DP6556 When is Bargaining Successful? Negotiated Division of Tournament Prizes
|Author(s):||David Goldreich, Lukasz Pomorski|
|Publication Date:||November 2007|
|Keyword(s):||Bargaining, Negotiations, Poker|
|JEL(s):||C78, C93, D7|
|Programme Areas:||Labour Economics, Industrial Organization|
|Link to this Page:||cepr.org/active/publications/discussion_papers/dp.php?dpno=6556|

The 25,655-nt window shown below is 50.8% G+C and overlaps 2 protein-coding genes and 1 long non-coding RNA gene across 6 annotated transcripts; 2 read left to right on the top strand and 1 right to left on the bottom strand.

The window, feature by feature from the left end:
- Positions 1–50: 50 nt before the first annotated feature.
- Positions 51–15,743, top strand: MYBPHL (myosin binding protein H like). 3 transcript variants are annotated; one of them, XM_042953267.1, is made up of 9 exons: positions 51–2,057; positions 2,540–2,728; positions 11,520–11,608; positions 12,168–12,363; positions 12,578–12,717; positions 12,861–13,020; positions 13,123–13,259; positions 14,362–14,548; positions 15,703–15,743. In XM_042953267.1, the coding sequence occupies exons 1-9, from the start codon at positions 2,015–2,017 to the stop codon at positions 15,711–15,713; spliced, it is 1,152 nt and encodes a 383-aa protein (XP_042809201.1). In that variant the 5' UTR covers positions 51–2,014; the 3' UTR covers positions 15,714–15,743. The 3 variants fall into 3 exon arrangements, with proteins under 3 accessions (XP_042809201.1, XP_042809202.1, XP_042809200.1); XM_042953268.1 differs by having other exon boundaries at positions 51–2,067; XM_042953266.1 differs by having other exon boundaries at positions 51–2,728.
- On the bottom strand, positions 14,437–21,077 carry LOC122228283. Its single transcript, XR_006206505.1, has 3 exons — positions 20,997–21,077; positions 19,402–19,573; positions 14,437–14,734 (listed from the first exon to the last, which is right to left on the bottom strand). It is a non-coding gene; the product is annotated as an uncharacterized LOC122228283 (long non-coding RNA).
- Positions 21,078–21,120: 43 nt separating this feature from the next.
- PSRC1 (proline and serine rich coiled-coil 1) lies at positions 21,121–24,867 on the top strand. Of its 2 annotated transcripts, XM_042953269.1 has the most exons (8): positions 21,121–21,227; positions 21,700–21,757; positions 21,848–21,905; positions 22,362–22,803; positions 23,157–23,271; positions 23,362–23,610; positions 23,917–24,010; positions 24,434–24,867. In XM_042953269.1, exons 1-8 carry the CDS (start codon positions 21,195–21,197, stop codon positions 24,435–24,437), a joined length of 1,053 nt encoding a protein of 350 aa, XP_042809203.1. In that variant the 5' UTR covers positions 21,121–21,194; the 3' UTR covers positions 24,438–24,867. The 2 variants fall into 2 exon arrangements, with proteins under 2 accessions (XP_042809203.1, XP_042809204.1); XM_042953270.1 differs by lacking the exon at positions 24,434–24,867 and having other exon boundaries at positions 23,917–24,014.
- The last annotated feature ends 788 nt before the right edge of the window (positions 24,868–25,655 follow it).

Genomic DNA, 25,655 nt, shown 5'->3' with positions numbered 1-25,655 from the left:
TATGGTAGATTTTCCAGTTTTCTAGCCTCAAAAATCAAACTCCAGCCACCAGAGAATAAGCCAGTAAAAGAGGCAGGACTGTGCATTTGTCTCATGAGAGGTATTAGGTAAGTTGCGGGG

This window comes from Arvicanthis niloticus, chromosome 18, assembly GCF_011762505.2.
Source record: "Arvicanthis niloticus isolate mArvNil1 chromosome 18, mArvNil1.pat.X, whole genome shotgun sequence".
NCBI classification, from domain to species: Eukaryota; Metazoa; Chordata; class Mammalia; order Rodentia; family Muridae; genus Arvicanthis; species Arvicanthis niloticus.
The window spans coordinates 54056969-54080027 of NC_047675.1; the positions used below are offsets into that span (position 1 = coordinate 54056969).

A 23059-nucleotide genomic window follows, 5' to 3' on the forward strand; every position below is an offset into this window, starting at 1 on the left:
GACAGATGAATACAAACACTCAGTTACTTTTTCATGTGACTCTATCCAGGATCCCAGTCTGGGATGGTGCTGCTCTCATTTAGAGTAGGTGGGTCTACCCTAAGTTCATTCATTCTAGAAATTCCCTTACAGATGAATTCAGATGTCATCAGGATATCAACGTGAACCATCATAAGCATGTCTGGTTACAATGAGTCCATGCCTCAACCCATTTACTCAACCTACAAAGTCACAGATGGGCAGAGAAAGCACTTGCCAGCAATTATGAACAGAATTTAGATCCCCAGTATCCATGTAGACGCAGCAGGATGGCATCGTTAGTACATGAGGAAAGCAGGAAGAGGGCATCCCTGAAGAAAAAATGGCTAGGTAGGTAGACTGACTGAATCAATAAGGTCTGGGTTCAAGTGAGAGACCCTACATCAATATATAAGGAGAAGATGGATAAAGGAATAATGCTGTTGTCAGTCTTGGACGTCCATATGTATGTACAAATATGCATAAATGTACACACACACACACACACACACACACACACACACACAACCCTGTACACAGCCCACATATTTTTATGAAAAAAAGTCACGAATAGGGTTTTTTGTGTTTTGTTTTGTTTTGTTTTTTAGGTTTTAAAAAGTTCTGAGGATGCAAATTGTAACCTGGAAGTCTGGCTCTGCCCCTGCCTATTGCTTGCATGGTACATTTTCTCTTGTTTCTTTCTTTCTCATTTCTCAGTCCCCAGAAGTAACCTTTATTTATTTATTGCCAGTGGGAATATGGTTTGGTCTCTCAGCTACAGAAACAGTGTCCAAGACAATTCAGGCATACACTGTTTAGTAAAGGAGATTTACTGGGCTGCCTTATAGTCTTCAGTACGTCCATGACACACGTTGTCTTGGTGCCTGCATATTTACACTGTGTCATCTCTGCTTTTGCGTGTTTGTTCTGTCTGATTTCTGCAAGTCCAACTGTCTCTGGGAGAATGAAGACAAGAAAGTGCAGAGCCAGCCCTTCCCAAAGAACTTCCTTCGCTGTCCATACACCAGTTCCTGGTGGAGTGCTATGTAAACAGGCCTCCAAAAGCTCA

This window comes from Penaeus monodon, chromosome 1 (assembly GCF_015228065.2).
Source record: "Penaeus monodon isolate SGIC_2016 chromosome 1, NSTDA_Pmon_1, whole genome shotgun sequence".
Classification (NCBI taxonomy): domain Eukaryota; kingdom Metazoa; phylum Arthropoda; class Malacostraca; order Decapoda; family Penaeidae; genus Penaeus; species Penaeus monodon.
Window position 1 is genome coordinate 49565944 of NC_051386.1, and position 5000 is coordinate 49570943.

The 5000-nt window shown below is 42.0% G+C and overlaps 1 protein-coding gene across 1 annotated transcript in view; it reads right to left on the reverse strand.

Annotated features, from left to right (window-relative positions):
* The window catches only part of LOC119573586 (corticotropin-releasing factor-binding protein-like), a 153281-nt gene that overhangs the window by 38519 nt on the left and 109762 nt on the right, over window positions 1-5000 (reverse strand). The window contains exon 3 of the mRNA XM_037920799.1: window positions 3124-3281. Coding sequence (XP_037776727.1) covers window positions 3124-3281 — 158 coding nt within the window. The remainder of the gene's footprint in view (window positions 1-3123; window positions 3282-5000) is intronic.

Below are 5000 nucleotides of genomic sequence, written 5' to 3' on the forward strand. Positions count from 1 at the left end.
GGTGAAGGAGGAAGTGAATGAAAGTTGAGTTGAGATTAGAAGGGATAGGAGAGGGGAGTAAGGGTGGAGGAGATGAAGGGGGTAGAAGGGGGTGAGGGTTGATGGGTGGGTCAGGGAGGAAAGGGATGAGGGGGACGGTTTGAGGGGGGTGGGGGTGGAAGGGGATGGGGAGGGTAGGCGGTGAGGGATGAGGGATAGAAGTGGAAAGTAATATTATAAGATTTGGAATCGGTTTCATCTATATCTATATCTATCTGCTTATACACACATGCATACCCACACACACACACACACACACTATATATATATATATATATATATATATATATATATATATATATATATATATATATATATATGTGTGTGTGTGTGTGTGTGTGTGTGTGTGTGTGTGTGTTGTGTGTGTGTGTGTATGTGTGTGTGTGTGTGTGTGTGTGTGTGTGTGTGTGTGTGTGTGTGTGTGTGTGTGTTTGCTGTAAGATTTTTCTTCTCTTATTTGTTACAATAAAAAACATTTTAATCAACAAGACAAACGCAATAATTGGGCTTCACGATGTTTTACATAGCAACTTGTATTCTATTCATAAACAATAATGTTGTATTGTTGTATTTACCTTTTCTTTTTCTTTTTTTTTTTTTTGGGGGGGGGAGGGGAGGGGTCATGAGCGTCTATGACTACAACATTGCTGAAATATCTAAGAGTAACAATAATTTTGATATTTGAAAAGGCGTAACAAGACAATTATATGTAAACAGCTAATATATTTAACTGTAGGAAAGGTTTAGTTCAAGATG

We study bargaining at the end of high-stakes poker tournaments, in which participants often negotiate a division of the prize money rather than bear the risk of playing the game until the end. This setting is ideal for studying bargaining: the stakes are substantial, there are no restrictions on the negotiations or the terms of a deal, outside options are clearly defined, there are no agency conflicts, and there is little private information. Even in this setting, we find that risk-reducing deals often are not completed or even proposed. As expected, we find that players are more likely to negotiate when the gains to trade are large and when the coordination costs are lower. Surprisingly, although the likelihood of a successful deal is increasing in the stakes, this relation is driven only by the tournaments with the very largest prizes. It is also puzzling that the success of a proposal depends on who makes it, but initiating a proposal does not affect the proposing player's payoff in a completed deal. Divisions of prizes are closely related to players' outside options, while at the same time one of two focal points are often chosen. We also find intriguing differences between two-player deals and deals with three or more players.